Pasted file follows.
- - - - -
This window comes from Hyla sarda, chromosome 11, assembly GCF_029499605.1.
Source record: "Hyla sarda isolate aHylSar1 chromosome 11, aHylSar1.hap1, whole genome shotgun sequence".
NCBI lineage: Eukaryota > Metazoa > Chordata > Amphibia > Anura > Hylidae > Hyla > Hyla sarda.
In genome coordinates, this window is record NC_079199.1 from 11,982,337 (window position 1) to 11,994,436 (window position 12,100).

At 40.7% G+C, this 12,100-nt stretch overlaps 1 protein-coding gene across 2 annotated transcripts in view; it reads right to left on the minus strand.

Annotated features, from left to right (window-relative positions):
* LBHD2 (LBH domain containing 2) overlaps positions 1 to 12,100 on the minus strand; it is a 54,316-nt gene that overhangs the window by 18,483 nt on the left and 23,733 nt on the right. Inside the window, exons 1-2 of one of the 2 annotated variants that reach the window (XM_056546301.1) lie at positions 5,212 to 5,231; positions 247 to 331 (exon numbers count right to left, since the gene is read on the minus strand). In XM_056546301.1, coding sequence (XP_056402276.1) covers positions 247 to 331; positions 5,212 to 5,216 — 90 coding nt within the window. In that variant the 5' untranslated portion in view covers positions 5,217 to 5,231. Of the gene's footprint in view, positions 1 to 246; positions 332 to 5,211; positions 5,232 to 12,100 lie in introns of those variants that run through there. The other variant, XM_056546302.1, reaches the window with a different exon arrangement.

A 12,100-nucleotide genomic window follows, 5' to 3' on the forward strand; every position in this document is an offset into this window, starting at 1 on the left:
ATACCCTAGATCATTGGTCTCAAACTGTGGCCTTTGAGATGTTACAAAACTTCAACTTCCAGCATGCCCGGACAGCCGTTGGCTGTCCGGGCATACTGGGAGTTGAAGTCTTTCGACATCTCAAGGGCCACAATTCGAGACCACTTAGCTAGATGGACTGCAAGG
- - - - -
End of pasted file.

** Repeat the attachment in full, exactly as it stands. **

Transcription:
This window comes from Hyla sarda, chromosome 11, assembly GCF_029499605.1.
Source record: "Hyla sarda isolate aHylSar1 chromosome 11, aHylSar1.hap1, whole genome shotgun sequence".
NCBI lineage: Eukaryota > Metazoa > Chordata > Amphibia > Anura > Hylidae > Hyla > Hyla sarda.
In genome coordinates, this window is record NC_079199.1 from 11,982,337 (window position 1) to 11,994,436 (window position 12,100).

At 40.7% G+C, this 12,100-nt stretch overlaps 1 protein-coding gene across 2 annotated transcripts in view; it reads right to left on the minus strand.

Annotated features, from left to right (window-relative positions):
* LBHD2 (LBH domain containing 2) overlaps positions 1 to 12,100 on the minus strand; it is a 54,316-nt gene that overhangs the window by 18,483 nt on the left and 23,733 nt on the right. Inside the window, exons 1-2 of one of the 2 annotated variants that reach the window (XM_056546301.1) lie at positions 5,212 to 5,231; positions 247 to 331 (exon numbers count right to left, since the gene is read on the minus strand). In XM_056546301.1, coding sequence (XP_056402276.1) covers positions 247 to 331; positions 5,212 to 5,216 — 90 coding nt within the window. In that variant the 5' untranslated portion in view covers positions 5,217 to 5,231. Of the gene's footprint in view, positions 1 to 246; positions 332 to 5,211; positions 5,232 to 12,100 lie in introns of those variants that run through there. The other variant, XM_056546302.1, reaches the window with a different exon arrangement.

A 12,100-nucleotide genomic window follows, 5' to 3' on the forward strand; every position in this document is an offset into this window, starting at 1 on the left:
ATACCCTAGATCATTGGTCTCAAACTGTGGCCTTTGAGATGTTACAAAACTTCAACTTCCAGCATGCCCGGACAGCCGTTGGCTGTCCGGGCATACTGGGAGTTGAAGTCTTTCGACATCTCAAGGGCCACAATTCGAGACCACTTAGCTAGATGGACTGCAAGG